Men and Brethren, Say On – Acts 13:14-44

I trust everyone is aware that we are having a service on Friday night which includes a visiting speaker. We have extended a invitation to Bro. Scott Silvers to come and preach for us. And of course, he will be with us Friday and then again on Sunday. Bro. Austin will also be speaking Friday, and after leading the singing, I will sit back and enjoy. But I thought that perhaps this evening I might be able to participate with a preparatory message. We have read this entire passage, because I want you to understand from where I am coming. But now let me paraphrase the first part of our text to show you where I am going. Look again at verse 14 – “When the Silvers family departed from Oklahoma, they came to Post Falls in Idaho, and went into the Lord’s church, and sat down. And after a couple hymns and a message from God’s word by Bro. Fulton, the pastor of the church invited Bro. Silvers to the pulpit saying, unto him, if ye have any word of exhortation for the people, say on. Then he stood up, and beckoning with his hand said, Men of Lord, and ye that fear God, listen up.” Paul and Barnabas were only months into their first missionary journey. When they first reached Salamis, Cyprus, they preached the word in the synagogues of the Jews. Later in the capital city of Paphos, they had do deal with a false prophet named Elymas before they could share the gospel with the governor, Sergius Paulus. After that they traveled north to Perga...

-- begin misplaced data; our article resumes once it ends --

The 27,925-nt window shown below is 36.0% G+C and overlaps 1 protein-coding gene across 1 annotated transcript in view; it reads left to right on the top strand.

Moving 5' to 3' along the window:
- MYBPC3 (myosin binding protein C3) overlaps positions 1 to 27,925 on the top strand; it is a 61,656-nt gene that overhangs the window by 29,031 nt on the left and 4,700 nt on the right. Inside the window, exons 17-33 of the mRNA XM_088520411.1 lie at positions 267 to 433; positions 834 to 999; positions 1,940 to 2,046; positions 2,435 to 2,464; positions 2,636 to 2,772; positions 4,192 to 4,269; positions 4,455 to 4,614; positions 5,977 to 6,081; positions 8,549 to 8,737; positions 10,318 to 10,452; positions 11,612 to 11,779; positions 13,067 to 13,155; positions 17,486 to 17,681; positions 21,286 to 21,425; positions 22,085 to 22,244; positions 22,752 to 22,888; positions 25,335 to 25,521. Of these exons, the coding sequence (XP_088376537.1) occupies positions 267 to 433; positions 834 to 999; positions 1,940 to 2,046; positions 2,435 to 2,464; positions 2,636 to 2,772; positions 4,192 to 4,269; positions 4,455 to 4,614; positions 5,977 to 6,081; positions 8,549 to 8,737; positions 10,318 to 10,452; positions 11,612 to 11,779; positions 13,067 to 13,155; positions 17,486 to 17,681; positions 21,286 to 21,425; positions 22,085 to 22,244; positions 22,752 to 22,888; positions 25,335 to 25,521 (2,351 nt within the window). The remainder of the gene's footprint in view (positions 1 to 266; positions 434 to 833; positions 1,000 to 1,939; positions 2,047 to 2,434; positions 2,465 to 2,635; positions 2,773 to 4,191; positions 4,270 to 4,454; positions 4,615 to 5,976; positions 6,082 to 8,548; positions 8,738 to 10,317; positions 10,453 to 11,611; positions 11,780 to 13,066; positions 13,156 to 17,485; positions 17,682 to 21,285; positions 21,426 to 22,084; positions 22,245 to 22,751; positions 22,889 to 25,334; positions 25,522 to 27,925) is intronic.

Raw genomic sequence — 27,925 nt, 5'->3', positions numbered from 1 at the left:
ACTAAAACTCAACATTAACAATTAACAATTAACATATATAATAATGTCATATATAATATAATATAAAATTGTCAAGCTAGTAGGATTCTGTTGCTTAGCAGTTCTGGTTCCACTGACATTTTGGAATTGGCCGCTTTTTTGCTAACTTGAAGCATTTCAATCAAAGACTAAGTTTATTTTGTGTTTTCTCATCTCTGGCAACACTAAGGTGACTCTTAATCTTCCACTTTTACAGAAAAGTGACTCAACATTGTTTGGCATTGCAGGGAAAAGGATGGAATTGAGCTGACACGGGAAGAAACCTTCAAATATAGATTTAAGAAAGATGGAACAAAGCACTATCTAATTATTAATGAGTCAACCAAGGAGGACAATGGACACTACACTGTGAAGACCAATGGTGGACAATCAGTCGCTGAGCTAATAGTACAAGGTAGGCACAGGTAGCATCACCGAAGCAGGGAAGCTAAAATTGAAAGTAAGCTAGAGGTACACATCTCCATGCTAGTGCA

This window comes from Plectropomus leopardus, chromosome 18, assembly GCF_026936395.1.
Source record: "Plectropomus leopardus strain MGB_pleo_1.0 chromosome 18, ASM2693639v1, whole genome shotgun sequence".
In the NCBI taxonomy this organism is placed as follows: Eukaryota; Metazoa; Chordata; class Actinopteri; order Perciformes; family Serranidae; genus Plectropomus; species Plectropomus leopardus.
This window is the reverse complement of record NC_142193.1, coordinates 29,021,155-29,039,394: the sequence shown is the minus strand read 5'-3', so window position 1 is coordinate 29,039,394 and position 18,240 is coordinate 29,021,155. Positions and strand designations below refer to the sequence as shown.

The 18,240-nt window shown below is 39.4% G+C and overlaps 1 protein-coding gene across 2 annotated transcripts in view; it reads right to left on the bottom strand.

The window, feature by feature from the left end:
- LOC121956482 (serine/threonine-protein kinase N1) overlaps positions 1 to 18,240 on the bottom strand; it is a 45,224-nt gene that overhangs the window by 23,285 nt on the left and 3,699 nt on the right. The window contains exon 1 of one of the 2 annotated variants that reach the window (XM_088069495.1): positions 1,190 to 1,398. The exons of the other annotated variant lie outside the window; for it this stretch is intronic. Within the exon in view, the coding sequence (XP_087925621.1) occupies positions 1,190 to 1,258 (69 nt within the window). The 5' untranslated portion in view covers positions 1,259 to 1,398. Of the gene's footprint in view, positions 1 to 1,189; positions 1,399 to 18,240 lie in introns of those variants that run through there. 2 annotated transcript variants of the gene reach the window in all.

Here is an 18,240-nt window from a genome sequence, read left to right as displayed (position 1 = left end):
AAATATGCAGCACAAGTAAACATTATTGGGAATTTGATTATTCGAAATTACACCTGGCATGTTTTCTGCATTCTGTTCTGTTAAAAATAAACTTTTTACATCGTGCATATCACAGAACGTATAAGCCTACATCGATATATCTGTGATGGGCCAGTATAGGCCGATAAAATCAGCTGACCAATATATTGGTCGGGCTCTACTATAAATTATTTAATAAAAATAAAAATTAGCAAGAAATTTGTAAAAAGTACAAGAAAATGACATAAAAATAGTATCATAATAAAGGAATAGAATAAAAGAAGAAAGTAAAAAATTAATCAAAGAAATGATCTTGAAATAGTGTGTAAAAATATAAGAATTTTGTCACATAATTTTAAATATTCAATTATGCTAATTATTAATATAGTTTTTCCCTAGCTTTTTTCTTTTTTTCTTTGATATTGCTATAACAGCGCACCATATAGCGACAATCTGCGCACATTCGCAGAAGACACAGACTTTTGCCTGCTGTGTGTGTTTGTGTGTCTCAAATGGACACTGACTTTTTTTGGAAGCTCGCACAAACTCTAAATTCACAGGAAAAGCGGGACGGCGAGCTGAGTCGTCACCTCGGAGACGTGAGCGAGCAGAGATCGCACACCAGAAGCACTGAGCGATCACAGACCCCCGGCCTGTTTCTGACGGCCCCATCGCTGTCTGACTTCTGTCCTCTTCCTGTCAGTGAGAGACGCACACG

Sojourners of the Dispersion – I Peter 1:1

Something to always remember is that the entire Bible is meant for all of us. Even though it speaks about people from a different time and culture, the lessons are still for us today. Even though many promises may be meant for specific people, we can still learn from them. And even though some prophesies are meant for future generations, we have the obligation to believe them and pass them on to those specific generations. Shouldn’t we try to understand what Peter was saying to the residents of Asia, even though we live here? If this wasn’t the case, then it might argued that we shouldn’t bother with any of the Word of God. The fact is – the Bible is the eternal Word of God – and the people of God should listen carefully to everything that Jehovah has to say. So even though Peter mentions places most Christians couldn’t find on a map, his letters are meant for us. Notice that Peter’s readers were described in exactly the same way we are described. “Elect according to the foreknowledge of God the Father, through sanctification of the Spirit unto obedience and sprinkling of the blood of Jesus Christ” …. Another thing Peter says about his readers is – they are “strangers scattered.” No matter where and when Christians might live in this world, they are “scattered strangers.” But these words “strangers scattered” had some special meaning to the Jews of Peter’s day. Away back in Psalm 147:2 the Septuagint uses the same Greek words to translate “outcasts of Israel.” It was a title used of the Jews in...

Characteristics of True Heroism – Daniel 3:8-18